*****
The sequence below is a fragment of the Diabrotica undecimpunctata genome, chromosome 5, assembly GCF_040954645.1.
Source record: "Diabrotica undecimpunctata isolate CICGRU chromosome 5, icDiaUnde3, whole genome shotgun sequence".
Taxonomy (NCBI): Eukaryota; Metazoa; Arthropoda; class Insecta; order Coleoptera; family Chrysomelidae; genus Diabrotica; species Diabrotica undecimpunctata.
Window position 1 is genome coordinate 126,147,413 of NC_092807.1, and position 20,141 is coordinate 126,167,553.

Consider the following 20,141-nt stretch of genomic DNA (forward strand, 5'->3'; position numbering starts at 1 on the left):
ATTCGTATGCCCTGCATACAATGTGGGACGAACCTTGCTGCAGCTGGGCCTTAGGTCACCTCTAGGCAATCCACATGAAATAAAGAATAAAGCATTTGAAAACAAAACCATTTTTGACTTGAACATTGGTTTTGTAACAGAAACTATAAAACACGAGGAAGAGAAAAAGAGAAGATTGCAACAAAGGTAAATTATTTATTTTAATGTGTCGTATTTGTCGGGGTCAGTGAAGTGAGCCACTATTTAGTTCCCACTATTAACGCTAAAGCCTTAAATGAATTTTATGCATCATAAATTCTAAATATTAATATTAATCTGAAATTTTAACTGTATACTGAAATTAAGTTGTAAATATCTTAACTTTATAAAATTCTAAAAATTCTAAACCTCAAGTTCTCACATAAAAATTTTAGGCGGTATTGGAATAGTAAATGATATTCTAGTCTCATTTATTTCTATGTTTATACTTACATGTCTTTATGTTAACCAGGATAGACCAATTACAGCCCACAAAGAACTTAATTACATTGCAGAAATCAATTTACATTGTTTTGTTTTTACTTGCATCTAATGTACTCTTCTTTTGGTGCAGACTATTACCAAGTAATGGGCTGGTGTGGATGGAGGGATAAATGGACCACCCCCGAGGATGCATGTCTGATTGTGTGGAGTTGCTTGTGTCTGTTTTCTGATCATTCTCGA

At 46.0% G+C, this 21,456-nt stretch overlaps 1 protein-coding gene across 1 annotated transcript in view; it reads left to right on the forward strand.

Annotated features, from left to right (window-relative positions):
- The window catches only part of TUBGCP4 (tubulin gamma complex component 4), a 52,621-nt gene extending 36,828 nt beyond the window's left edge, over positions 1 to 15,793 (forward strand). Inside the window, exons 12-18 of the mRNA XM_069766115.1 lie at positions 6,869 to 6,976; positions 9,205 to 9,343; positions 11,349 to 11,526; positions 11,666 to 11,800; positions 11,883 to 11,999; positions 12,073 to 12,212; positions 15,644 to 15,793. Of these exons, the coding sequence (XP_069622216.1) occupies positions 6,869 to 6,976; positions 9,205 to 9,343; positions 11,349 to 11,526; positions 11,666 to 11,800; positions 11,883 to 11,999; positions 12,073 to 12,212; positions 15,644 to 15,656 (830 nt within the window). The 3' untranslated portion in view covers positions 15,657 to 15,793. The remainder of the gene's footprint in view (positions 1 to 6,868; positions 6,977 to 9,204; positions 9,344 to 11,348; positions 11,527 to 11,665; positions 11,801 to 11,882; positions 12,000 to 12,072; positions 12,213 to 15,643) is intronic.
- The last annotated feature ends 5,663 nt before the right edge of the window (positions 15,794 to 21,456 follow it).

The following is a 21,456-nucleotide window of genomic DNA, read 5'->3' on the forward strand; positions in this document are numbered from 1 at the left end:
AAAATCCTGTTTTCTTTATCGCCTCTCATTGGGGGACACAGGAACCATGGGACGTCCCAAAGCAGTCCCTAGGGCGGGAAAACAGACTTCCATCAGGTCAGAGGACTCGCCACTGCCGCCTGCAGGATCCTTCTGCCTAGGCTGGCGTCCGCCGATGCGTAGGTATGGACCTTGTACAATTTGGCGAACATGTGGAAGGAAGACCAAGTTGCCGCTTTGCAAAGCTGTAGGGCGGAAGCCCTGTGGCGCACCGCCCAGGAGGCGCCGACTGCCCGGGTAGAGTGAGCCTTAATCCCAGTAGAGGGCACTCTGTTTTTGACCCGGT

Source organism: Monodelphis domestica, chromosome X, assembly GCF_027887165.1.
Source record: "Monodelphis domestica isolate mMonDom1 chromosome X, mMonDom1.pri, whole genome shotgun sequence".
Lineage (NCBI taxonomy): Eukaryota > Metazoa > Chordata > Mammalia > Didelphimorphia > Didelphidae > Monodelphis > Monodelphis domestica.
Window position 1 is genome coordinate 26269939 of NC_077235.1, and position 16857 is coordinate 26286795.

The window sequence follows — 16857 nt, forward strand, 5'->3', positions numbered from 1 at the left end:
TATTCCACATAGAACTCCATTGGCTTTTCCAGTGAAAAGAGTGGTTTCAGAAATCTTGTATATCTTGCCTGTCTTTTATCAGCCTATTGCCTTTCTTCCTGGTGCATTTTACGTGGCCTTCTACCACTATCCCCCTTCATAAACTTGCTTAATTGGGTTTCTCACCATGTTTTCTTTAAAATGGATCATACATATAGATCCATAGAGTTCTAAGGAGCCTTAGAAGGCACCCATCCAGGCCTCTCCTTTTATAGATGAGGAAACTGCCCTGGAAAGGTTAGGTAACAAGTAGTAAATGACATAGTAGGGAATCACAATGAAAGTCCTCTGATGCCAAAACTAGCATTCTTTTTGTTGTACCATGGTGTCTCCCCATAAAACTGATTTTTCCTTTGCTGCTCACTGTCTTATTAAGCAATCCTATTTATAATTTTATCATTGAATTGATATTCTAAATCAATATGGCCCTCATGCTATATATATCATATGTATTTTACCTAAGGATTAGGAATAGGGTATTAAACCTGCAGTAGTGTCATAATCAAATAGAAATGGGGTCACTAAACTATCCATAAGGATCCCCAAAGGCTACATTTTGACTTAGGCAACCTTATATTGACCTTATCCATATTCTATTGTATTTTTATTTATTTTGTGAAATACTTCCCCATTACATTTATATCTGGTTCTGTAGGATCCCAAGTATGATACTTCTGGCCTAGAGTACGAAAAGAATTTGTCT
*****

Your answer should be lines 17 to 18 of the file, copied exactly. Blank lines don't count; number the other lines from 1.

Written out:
The window sequence follows — 16857 nt, forward strand, 5'->3', positions numbered from 1 at the left end:
TATTCCACATAGAACTCCATTGGCTTTTCCAGTGAAAAGAGTGGTTTCAGAAATCTTGTATATCTTGCCTGTCTTTTATCAGCCTATTGCCTTTCTTCCTGGTGCATTTTACGTGGCCTTCTACCACTATCCCCCTTCATAAACTTGCTTAATTGGGTTTCTCACCATGTTTTCTTTAAAATGGATCATACATATAGATCCATAGAGTTCTAAGGAGCCTTAGAAGGCACCCATCCAGGCCTCTCCTTTTATAGATGAGGAAACTGCCCTGGAAAGGTTAGGTAACAAGTAGTAAATGACATAGTAGGGAATCACAATGAAAGTCCTCTGATGCCAAAACTAGCATTCTTTTTGTTGTACCATGGTGTCTCCCCATAAAACTGATTTTTCCTTTGCTGCTCACTGTCTTATTAAGCAATCCTATTTATAATTTTATCATTGAATTGATATTCTAAATCAATATGGCCCTCATGCTATATATATCATATGTATTTTACCTAAGGATTAGGAATAGGGTATTAAACCTGCAGTAGTGTCATAATCAAATAGAAATGGGGTCACTAAACTATCCATAAGGATCCCCAAAGGCTACATTTTGACTTAGGCAACCTTATATTGACCTTATCCATATTCTATTGTATTTTTATTTATTTTGTGAAATACTTCCCCATTACATTTATATCTGGTTCTGTAGGATCCCAAGTATGATACTTCTGGCCTAGAGTACGAAAAGAATTTGTCT